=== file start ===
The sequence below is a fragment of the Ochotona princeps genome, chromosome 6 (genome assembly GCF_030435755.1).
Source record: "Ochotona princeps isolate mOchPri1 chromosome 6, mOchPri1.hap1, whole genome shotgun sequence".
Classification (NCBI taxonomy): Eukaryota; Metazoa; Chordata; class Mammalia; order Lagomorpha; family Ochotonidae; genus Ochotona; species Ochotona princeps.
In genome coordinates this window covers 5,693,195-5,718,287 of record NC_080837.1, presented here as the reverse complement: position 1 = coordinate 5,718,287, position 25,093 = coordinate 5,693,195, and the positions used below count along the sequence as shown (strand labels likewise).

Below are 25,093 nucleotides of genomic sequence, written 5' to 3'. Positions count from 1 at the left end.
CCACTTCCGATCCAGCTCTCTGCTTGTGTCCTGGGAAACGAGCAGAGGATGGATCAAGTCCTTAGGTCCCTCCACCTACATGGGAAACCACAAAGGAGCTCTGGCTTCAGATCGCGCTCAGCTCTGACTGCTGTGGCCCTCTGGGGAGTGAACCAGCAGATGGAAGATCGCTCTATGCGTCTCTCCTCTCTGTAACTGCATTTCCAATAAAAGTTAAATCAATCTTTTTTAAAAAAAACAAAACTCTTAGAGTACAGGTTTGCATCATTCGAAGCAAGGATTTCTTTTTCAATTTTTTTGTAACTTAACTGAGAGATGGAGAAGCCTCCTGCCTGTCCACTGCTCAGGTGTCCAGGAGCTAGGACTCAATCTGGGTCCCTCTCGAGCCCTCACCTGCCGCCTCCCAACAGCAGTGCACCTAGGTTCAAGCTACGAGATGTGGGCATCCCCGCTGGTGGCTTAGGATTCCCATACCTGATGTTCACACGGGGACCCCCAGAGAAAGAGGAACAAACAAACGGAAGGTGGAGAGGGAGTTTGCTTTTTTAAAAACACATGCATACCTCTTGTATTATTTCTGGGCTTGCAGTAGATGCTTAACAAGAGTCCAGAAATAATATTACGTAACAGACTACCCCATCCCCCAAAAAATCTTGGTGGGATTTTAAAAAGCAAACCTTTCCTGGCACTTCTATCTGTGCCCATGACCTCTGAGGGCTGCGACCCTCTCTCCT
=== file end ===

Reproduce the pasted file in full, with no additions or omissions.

The sequence below is a fragment of the Ochotona princeps genome, chromosome 6 (genome assembly GCF_030435755.1).
Source record: "Ochotona princeps isolate mOchPri1 chromosome 6, mOchPri1.hap1, whole genome shotgun sequence".
Classification (NCBI taxonomy): Eukaryota; Metazoa; Chordata; class Mammalia; order Lagomorpha; family Ochotonidae; genus Ochotona; species Ochotona princeps.
In genome coordinates this window covers 5,693,195-5,718,287 of record NC_080837.1, presented here as the reverse complement: position 1 = coordinate 5,718,287, position 25,093 = coordinate 5,693,195, and the positions used below count along the sequence as shown (strand labels likewise).

Below are 25,093 nucleotides of genomic sequence, written 5' to 3'. Positions count from 1 at the left end.
CCACTTCCGATCCAGCTCTCTGCTTGTGTCCTGGGAAACGAGCAGAGGATGGATCAAGTCCTTAGGTCCCTCCACCTACATGGGAAACCACAAAGGAGCTCTGGCTTCAGATCGCGCTCAGCTCTGACTGCTGTGGCCCTCTGGGGAGTGAACCAGCAGATGGAAGATCGCTCTATGCGTCTCTCCTCTCTGTAACTGCATTTCCAATAAAAGTTAAATCAATCTTTTTTAAAAAAAACAAAACTCTTAGAGTACAGGTTTGCATCATTCGAAGCAAGGATTTCTTTTTCAATTTTTTTGTAACTTAACTGAGAGATGGAGAAGCCTCCTGCCTGTCCACTGCTCAGGTGTCCAGGAGCTAGGACTCAATCTGGGTCCCTCTCGAGCCCTCACCTGCCGCCTCCCAACAGCAGTGCACCTAGGTTCAAGCTACGAGATGTGGGCATCCCCGCTGGTGGCTTAGGATTCCCATACCTGATGTTCACACGGGGACCCCCAGAGAAAGAGGAACAAACAAACGGAAGGTGGAGAGGGAGTTTGCTTTTTTAAAAACACATGCATACCTCTTGTATTATTTCTGGGCTTGCAGTAGATGCTTAACAAGAGTCCAGAAATAATATTACGTAACAGACTACCCCATCCCCCAAAAAATCTTGGTGGGATTTTAAAAAGCAAACCTTTCCTGGCACTTCTATCTGTGCCCATGACCTCTGAGGGCTGCGACCCTCTCTCCT